teaching machines

Homework 4 – Wireframe

Your objective in this homework is to acquaint yourself with conditional statements and loops, which enable you to write code that diverges and repeats. You will do this in the context of writing an application that produces a GIF of animated wireframe objects. This assignment is more involved and less easy to test in small […]

Half-homework 3 – Trutilities

Your objective in this homework is to reason about data using logical and relational operators. Expressions built out of these operators yield true/false or yes/no answers, which can ultimately be used to steer our code one way or another. You will use operators to solve several disconnected problems that have no overarching story. Sorry again. […]

Half-homework 2 – Methods

Your objective in this homework is to make code self-contained and reusable using methods. You will do this in the context of solving several disconnected problems that have no overarching story. Sorry. Breaking code up into methods has several benefits: it enables large problems to be decomposed into smaller, mind-sized bytes; methods with a distinct […]

CS 1 – Introduction to Programming

Course Information Syllabus Enrollment: CS 145: ~90 CS 148: ~30 Lectures Labs for CS 145 Labs for CS 148 Homework Exams

Half-homework 1 – Maintenance

Your objective in this homework is to acquaint yourself with the world of mathematical calculation using a programming language. Math in code is a little different than the calculator math you are used to in the following ways: Programmers make considerable use of variables, whose names tend to be longer and more meaningful. Numbers are […]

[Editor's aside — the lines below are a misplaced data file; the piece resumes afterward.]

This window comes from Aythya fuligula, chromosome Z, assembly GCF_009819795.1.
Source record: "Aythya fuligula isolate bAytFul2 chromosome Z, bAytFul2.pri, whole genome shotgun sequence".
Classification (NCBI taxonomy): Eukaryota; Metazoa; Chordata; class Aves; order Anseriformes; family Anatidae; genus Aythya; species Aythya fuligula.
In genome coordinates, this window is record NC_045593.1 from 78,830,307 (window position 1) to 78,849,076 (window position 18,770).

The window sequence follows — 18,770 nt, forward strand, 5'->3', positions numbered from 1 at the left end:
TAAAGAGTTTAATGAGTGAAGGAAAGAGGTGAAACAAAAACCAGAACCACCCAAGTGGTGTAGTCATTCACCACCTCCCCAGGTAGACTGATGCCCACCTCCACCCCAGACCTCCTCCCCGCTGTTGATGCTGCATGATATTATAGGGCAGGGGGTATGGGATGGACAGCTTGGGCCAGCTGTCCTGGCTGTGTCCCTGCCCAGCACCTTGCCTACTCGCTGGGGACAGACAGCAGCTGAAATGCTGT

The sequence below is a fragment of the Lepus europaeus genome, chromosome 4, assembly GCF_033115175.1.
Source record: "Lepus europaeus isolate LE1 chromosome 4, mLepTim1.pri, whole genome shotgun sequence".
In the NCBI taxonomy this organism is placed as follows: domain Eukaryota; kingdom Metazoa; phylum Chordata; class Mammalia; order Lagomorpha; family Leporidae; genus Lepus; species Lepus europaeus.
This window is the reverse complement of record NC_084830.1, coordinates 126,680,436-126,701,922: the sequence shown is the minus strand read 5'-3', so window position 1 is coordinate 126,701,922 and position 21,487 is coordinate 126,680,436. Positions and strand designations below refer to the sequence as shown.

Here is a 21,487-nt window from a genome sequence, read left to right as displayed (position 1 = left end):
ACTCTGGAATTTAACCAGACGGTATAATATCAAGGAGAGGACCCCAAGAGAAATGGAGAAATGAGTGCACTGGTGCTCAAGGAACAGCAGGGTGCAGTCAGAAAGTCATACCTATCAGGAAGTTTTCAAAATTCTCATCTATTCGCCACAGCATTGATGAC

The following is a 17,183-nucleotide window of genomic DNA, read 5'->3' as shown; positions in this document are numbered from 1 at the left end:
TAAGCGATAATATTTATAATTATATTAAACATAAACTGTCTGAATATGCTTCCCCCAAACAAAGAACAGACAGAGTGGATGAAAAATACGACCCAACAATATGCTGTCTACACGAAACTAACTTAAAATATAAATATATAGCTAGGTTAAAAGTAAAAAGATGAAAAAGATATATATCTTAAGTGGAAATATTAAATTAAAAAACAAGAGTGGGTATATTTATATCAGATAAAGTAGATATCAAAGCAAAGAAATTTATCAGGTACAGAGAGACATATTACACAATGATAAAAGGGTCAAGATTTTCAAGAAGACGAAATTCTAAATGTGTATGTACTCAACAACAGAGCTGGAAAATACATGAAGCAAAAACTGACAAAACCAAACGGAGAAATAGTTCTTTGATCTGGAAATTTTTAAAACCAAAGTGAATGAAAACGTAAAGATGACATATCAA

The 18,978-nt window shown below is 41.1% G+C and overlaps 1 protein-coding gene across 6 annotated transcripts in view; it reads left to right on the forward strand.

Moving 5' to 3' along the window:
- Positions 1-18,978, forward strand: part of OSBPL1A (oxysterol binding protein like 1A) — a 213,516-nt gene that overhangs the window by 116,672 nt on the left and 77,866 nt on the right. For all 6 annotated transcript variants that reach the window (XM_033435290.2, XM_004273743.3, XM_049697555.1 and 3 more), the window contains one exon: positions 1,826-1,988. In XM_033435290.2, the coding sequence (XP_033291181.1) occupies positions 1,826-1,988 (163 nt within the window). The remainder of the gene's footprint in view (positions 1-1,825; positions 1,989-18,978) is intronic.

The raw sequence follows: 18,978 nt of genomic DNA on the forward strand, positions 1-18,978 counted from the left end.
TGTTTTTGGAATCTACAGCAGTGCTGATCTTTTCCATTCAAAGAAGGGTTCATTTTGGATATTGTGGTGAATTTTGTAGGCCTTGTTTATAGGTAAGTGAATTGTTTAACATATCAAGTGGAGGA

Homework 0 – Goodbye, Pluto

Your task in this homework—which is worth no Blugolds—is to set up your repository and IntelliJ IDEA project and to acclimate yourself to the SpecChecker grading tools. GitLab You are probably used to two kinds of systems for editing and managing files. Some tools are installed on your local machine and edit files stored on […]

CS 1: Final Exam

See the PDF.

CS 1: Lecture 38 – Binary Search

Dear students, We close our semester today with a discussion of finding things quickly with the binary search. We will illustrate the algorithm and implement it in the context of a dictionary/spell-checker. Earlier in the semester we discussed the linear search. Let’s revisit that algorithm first by locating a spice in our spice rack. What […]

CS 1: Lecture 37 – Lights Out

Dear students, It’s the last week! Given that we’re all stressed and ready to be done, let’s play a game today. Just kidding, let’s make one instead. We’re going to implement Lights Out, which started off as a handheld game from Tiger Electronics: The game is played on a 5×5 grid of lights, some of […]

CS 1: Lecture 36 – Unit Testing

Dear students, Today, we examine one of the less glamorous aspects of writing code: testing it. There are three big reasons to write systematic tests of your software: To make sure that your code does what you think it does. To expand your thinking into situations outside your normal parameter ranges and workflow. To ensure […]

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